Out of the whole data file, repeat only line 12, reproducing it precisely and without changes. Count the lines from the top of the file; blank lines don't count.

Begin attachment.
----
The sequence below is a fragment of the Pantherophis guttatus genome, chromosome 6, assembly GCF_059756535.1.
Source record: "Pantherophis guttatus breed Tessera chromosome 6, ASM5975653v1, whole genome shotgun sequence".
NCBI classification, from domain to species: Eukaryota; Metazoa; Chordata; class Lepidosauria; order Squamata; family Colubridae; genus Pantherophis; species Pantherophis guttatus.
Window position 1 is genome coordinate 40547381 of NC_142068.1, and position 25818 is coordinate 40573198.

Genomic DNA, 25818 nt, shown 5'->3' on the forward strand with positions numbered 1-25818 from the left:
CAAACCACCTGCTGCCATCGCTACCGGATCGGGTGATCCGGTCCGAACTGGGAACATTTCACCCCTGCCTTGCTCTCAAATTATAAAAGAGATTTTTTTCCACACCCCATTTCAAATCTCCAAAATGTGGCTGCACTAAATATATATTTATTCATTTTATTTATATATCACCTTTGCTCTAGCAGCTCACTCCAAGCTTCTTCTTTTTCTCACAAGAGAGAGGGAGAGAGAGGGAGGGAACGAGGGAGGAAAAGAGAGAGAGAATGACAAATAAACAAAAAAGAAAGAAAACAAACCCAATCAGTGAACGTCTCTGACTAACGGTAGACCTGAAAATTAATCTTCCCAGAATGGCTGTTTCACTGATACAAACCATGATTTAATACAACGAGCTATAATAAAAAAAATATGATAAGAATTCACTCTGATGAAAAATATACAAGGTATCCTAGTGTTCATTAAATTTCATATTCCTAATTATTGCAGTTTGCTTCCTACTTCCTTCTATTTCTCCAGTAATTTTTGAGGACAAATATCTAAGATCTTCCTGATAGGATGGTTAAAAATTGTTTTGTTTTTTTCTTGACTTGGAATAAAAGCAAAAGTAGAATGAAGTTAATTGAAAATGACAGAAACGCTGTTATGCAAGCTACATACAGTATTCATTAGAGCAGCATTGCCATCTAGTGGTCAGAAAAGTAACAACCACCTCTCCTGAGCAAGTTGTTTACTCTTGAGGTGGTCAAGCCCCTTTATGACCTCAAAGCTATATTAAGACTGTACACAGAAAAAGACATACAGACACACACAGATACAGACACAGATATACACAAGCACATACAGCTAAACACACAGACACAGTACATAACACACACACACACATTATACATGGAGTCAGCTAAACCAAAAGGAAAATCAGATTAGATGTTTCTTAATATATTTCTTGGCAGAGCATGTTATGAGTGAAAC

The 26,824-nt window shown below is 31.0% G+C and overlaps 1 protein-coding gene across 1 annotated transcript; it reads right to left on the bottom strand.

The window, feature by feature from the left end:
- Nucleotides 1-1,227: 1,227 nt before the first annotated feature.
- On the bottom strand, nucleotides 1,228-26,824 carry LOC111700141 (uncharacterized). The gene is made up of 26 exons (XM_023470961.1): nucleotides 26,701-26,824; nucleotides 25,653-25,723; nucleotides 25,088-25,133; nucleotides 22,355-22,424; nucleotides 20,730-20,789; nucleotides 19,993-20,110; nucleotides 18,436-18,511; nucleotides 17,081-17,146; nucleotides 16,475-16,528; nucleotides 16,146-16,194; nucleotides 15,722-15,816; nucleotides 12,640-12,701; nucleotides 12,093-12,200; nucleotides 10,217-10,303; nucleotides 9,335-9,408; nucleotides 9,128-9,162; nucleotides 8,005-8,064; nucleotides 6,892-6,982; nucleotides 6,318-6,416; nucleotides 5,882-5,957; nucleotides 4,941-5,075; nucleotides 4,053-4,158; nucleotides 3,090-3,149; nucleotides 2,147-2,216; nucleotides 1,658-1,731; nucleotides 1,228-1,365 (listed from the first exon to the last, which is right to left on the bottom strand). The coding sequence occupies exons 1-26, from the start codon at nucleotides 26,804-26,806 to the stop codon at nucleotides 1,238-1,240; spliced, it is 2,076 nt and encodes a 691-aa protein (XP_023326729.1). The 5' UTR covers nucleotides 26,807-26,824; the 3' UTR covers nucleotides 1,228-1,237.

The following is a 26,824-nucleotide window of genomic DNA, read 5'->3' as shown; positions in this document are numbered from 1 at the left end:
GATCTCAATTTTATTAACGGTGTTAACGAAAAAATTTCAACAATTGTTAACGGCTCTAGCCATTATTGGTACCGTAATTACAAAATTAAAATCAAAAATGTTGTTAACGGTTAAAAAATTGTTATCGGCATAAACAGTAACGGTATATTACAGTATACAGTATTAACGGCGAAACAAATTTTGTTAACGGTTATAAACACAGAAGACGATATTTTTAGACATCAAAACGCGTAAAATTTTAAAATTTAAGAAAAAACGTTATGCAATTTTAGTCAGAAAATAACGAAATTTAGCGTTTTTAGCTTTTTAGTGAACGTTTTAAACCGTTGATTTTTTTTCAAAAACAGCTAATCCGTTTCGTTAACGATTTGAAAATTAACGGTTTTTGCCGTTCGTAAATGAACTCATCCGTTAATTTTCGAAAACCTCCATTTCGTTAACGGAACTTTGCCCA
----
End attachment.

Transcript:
GATCTCAATTTTATTAACGGTGTTAACGAAAAAATTTCAACAATTGTTAACGGCTCTAGCCATTATTGGTACCGTAATTACAAAATTAAAATCAAAAATGTTGTTAACGGTTAAAAAATTGTTATCGGCATAAACAGTAACGGTATATTACAGTATACAGTATTAACGGCGAAACAAATTTTGTTAACGGTTATAAACACAGAAGACGATATTTTTAGACATCAAAACGCGTAAAATTTTAAAATTTAAGAAAAAACGTTATGCAATTTTAGTCAGAAAATAACGAAATTTAGCGTTTTTAGCTTTTTAGTGAACGTTTTAAACCGTTGATTTTTTTTCAAAAACAGCTAATCCGTTTCGTTAACGATTTGAAAATTAACGGTTTTTGCCGTTCGTAAATGAACTCATCCGTTAATTTTCGAAAACCTCCATTTCGTTAACGGAACTTTGCCCA